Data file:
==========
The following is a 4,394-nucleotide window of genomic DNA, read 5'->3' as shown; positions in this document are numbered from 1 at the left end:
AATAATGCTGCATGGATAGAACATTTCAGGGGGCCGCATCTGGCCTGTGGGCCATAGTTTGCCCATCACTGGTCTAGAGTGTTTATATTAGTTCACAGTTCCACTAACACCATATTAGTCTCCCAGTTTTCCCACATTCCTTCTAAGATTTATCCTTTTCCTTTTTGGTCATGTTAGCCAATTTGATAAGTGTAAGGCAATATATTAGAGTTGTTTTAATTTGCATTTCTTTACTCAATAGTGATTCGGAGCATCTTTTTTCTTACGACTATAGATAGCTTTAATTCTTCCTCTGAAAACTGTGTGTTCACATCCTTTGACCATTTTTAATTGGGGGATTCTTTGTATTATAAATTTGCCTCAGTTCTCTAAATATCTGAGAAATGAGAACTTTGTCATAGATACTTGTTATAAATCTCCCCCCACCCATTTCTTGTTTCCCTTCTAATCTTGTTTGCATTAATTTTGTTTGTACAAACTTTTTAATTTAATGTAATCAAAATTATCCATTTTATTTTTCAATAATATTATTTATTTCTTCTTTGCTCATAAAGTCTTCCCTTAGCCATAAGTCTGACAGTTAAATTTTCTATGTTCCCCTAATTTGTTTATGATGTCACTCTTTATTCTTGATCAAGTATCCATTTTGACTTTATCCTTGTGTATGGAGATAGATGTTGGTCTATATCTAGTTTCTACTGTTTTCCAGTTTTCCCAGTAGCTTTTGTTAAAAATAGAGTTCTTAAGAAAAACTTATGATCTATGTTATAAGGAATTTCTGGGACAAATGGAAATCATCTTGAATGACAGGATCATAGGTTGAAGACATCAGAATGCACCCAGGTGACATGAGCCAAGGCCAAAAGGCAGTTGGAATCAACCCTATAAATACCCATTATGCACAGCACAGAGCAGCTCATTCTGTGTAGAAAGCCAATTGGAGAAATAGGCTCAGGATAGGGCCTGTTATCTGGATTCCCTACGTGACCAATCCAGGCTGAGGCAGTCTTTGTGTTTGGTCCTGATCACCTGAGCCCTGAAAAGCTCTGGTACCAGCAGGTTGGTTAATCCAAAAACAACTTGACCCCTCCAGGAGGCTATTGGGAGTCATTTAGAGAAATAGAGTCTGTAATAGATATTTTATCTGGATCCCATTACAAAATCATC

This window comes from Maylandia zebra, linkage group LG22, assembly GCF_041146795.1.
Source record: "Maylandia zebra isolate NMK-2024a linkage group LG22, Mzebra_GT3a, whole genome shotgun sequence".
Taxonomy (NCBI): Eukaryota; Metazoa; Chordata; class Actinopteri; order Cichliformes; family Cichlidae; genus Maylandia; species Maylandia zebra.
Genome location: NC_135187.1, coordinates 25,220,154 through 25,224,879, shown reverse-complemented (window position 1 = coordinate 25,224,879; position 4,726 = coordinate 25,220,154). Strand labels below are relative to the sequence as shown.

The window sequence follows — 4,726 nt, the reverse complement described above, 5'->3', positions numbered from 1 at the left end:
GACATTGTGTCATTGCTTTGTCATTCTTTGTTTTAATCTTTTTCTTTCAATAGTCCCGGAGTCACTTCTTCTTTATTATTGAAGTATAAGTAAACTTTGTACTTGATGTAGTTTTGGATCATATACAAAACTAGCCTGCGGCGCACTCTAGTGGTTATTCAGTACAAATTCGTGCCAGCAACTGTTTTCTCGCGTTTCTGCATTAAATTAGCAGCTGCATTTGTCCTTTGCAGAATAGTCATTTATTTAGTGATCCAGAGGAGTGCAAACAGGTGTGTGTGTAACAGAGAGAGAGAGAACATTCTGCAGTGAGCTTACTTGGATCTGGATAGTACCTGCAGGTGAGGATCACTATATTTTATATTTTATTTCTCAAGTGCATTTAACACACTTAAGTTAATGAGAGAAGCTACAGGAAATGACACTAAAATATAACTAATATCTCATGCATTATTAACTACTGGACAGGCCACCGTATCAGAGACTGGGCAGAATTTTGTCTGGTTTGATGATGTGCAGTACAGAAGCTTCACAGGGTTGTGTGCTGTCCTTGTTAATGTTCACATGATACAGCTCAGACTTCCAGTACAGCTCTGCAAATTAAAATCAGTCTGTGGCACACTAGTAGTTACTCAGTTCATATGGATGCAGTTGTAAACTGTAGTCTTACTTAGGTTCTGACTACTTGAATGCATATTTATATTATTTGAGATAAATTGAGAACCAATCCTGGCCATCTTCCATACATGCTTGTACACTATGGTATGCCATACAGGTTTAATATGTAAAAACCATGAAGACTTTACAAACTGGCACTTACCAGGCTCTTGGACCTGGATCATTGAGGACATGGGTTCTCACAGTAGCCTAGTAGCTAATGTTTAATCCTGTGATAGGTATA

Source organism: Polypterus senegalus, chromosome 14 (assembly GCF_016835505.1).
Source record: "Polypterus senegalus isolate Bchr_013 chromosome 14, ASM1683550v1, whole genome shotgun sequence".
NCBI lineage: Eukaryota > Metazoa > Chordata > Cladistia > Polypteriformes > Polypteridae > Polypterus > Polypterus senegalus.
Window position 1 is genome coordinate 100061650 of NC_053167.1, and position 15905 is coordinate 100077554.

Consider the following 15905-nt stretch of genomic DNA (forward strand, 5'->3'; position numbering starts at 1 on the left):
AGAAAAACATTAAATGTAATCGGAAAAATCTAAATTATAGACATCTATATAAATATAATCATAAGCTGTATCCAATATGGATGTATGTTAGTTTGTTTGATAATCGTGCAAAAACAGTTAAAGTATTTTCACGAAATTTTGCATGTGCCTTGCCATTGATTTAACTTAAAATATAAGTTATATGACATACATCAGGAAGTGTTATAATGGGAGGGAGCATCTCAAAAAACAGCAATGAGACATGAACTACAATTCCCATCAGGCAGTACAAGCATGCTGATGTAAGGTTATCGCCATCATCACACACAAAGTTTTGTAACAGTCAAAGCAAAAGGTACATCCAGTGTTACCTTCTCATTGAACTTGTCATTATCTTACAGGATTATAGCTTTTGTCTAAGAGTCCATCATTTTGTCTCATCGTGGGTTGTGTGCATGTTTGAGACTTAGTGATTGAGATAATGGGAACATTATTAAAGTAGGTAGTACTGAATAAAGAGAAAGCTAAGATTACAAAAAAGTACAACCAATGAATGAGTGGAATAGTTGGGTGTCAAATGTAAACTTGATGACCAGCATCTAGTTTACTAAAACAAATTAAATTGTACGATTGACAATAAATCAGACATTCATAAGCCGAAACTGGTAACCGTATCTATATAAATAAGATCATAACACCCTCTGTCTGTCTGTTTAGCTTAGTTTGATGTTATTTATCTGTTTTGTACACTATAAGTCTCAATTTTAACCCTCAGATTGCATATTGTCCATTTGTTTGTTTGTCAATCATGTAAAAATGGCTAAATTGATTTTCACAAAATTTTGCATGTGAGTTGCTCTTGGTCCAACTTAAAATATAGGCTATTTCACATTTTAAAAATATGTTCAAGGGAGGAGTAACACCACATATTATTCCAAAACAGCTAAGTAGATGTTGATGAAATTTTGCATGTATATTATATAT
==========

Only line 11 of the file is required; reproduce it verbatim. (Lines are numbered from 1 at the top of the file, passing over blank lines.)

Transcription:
NCBI lineage: Eukaryota > Metazoa > Chordata > Cladistia > Polypteriformes > Polypteridae > Polypterus > Polypterus senegalus.